The thing is, church and faith aren’t the same. You can have one without the other. Many a person walks in to a church building every Sunday but doesn’t believe. Many a believer doesn’t darken the doors of the church. Don’t get me wrong, I firmly believe church can be an important place to grow your faith. And if you have a true faith, it needs to be constantly fed. Faith isn’t about making some choice to believe that Christ is Lord and then move on with your merry life. Like all relationships, it needs constant nourishment. Fellowship is important. The Bible speaks clearly about that. But it’s not the end-all-be-all for one’s faith. It isn’t one’s faith.

When gay Christians are pushed to pick their faith or their identity and pursuit of a covenantal relationship, most will choose the latter. Most will choose to believe in a God who wouldn’t make them choose that. Most will decide that would be an impossible choice, incapable of that “choice” and walk away from it all, holding deeply to the belief that somehow, the God that they were taught is Love, will not leave them behind even when the church does. They hopefully await the day the church reopens it’s doors and will most likely come running back. Maybe. If they aren’t too jaded by the church by then. Not because they will someday see the error of their ways but finally be validated. They will hope for a God of grace and understanding when they arrive at the Pearly Gates. Most gay Christians do not end up choosing the church. Not because they love their sin too much, but because they will choose acceptance over rejection. Because it’s an impossible choice anyway. A non-choice.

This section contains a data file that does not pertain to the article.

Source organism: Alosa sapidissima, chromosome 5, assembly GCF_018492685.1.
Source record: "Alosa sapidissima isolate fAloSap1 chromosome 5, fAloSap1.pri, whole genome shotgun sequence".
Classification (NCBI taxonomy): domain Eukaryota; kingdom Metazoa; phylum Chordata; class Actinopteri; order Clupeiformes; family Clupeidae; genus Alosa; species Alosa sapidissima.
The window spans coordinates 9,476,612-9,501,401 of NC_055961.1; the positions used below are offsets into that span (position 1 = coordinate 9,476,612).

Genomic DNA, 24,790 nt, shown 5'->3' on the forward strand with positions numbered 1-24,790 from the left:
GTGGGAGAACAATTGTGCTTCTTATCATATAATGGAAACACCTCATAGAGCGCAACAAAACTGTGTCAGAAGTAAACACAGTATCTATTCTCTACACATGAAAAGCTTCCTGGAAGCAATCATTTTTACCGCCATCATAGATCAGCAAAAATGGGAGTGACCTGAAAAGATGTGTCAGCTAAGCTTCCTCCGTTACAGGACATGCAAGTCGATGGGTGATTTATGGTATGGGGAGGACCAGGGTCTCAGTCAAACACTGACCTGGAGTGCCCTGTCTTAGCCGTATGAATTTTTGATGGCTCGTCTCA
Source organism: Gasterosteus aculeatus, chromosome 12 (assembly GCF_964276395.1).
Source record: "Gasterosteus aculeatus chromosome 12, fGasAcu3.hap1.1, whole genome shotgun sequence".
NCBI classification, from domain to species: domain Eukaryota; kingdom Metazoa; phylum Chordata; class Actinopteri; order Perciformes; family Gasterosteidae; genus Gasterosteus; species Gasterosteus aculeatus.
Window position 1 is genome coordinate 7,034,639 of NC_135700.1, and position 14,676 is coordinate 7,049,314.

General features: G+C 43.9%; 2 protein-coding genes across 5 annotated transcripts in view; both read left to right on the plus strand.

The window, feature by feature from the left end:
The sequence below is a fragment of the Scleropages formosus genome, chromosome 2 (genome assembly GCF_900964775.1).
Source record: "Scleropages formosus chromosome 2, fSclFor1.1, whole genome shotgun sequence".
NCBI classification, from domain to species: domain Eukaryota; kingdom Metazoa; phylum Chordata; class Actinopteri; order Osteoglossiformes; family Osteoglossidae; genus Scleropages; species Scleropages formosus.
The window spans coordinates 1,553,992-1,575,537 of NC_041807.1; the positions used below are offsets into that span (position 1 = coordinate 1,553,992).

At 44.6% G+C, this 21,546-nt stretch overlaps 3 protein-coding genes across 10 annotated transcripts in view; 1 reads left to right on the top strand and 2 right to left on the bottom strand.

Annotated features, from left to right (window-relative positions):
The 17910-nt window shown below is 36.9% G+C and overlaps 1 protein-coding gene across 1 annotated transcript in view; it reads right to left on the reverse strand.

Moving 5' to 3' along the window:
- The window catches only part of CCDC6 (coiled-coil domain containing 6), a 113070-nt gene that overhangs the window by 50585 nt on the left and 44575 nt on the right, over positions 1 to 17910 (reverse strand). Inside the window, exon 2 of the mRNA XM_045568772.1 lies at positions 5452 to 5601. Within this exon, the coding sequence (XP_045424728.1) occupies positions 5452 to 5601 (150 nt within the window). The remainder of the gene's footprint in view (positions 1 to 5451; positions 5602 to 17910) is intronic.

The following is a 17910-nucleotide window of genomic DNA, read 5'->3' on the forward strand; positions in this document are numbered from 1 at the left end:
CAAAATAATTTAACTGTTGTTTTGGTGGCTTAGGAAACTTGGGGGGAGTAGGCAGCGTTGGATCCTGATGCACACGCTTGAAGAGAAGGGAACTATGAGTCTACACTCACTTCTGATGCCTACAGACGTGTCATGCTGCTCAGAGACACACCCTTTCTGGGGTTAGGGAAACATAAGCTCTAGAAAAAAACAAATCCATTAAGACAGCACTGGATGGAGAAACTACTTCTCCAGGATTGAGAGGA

When the church links faith and the church, gays do too. They come to the conclusion that if they walk away from the church which does not affirm them they must also walk away from God. This may be the biggest grievance the church has committed. In an effort to turn people from their “sins” they have driven people from God. Ultimately it is the church who has committed this, not the gay Christian refusing to turn from his sin.